The Ornamentation Of Horezu Ceramics

The ornamentation of Horezu ceramics The main characteristics of the geometric ornamentation of Horezu are the use of simple elements and preference for curved lines. The geometric elements used as decorative motifs are: dots, lines, circles, spirals, zig-zag, semicircles and undulating lines. The symbolic motifs of Horezu are inspired by the animal world. The first one is the rooster, which is emblematic for Horezu ceramics. Old potters used to say: to be a good potter, one has to be as quick as the rooster, as adroit as the snake, as patient as the fish. The rooster has always been a natural clock. For the Romanians, time was divided according to the first, the second and the third song of the rooster. The song of the rooster symbolized the end of the critical moment and announced the victory of the sun and of light over the night and darkness. In the legends and fairy tales of various peoples, ghosts, demons and nocturnal evil elements are afraid of being surprised by the song of the rooster that can be fatal to them. Another zoomorphic symbolic motif is the dove which next to the fish is one of the oldest representations of Christianity. From Romanian papers (2009): The ceramics of Horezu attracts thousands of tourists every year The town, which is famous for its ceramists, has become more and more popular over the years and it is now a tourist center visited by Romanians coming from all over the country. Once a year, when the authorities organize 'The Rooster of Hurez' festival, the small town is flooded with people. During the year, the businesses of boarding houses flourish and the ceramists have successful sales. Ion Preda opened his craft shop quite recently, but he says business is very good. 'On Easter I managed to sell 7000 lei's worth of objects in only one day. Tourists buy from us because many artifacts are unique.' He also says he hopes that in a couple of months he will get back the investment he made. The ceramics of Horezu are made only with the traditional potter's wheel and with traditional finishing tools. The ceramic objects are burnt in wood-fired ovens by oxidation, acquiring an earth-like color. Most ceramics are decorated with delicate and yet strongly geometrical or vegetal motifs, painted decoratively by the ceramists' wives with purely natural dyes. The richest decoration is the one painted by the potters of Horezu, who made extremely beautiful objects of this kind. The technique, which is specific to Horezu, is called 'jiravit'. The tools used for this technique are the 'corn' (which is a cattle horn) and the 'tipla', a goose feather that is set in the horn. 'Gaita' is a brush made of rabbit whiskers or wild boar hair, which puts forth a diverse and refined range of colours. 'The Rooster of Hurez' at the 39th edition The ceramics center of Horezu has been a leader of Romanian folk ceramics. It preserves the elements which are defining for the artifacts produced here, but it confers personality and expression to each piece through the infinitely wide range of colours and decorations. The folk fair of Romanian ceramics, 'The Rooster of Hurez', is a leading event in the annual calendar of national culture, and it brings together ceramists from 12 counties of the country. It is a holiday with national and international echoes that reached its 39th edition this year. Between 29th and 31st of May, Horezu was the main attraction in Vilcea county; the organizers designed this festival to capture the attention of potters from all over the country as well as that of other visitors and personalities. Like always, the fair envisages ways of keeping national identity and cultural heritage intact, as well promoting ancestral traditions within the European space. Translated by Fabiola Popa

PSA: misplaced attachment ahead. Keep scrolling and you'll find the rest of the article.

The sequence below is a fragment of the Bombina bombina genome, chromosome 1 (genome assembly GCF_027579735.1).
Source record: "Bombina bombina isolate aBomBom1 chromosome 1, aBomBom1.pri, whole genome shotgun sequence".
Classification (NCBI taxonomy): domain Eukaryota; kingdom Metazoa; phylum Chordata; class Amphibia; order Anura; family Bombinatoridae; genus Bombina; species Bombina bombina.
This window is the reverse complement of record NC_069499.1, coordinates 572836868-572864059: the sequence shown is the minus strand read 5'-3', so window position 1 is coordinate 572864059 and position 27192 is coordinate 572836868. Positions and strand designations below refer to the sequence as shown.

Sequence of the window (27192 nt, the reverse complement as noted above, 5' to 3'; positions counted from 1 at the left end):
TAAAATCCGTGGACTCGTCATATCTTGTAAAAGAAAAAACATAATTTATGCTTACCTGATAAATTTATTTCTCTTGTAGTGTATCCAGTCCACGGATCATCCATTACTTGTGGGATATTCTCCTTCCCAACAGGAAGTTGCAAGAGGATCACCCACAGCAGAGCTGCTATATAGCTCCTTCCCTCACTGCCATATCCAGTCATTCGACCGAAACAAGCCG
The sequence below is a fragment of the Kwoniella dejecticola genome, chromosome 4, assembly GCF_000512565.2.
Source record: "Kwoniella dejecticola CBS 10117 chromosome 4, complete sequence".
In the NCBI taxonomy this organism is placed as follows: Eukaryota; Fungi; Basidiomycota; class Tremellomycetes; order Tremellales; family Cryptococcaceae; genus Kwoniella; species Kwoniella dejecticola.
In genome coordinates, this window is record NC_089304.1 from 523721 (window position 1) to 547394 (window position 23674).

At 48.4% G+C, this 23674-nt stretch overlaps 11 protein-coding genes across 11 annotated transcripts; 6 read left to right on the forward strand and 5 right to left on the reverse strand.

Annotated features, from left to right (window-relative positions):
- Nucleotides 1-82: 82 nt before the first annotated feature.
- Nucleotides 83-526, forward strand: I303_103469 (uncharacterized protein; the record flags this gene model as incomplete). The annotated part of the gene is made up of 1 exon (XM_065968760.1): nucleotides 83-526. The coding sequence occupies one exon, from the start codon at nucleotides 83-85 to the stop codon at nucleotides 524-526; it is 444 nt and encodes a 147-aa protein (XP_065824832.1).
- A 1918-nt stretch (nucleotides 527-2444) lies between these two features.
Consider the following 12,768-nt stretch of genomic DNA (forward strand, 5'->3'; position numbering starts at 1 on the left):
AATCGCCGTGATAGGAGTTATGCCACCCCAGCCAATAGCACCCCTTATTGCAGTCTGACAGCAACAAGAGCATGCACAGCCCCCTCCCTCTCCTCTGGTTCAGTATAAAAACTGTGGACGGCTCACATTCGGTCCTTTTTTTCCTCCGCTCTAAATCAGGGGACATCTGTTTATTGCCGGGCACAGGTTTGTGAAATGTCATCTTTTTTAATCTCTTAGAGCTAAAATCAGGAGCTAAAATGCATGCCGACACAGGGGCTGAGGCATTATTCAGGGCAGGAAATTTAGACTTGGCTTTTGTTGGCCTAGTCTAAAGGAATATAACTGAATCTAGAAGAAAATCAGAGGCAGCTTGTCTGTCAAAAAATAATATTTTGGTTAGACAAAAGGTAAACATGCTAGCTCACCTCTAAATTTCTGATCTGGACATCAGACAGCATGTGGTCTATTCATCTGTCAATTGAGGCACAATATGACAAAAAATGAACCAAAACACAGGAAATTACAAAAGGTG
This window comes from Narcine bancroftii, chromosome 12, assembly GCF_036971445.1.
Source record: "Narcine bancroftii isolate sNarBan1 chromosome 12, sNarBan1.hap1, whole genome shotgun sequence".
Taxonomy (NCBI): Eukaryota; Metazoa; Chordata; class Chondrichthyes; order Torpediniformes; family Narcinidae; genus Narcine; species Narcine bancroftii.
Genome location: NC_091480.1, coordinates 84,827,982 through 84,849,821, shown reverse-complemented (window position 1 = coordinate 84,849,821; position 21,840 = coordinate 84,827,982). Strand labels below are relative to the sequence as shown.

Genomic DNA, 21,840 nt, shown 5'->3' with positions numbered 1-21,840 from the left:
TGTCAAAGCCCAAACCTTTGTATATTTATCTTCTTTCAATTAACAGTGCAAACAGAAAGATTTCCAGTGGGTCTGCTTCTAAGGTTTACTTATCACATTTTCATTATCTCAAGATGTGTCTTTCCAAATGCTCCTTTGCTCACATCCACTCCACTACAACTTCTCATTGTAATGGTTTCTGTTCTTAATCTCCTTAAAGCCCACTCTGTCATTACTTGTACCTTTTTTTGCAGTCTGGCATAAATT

by Mihaela Armăşescu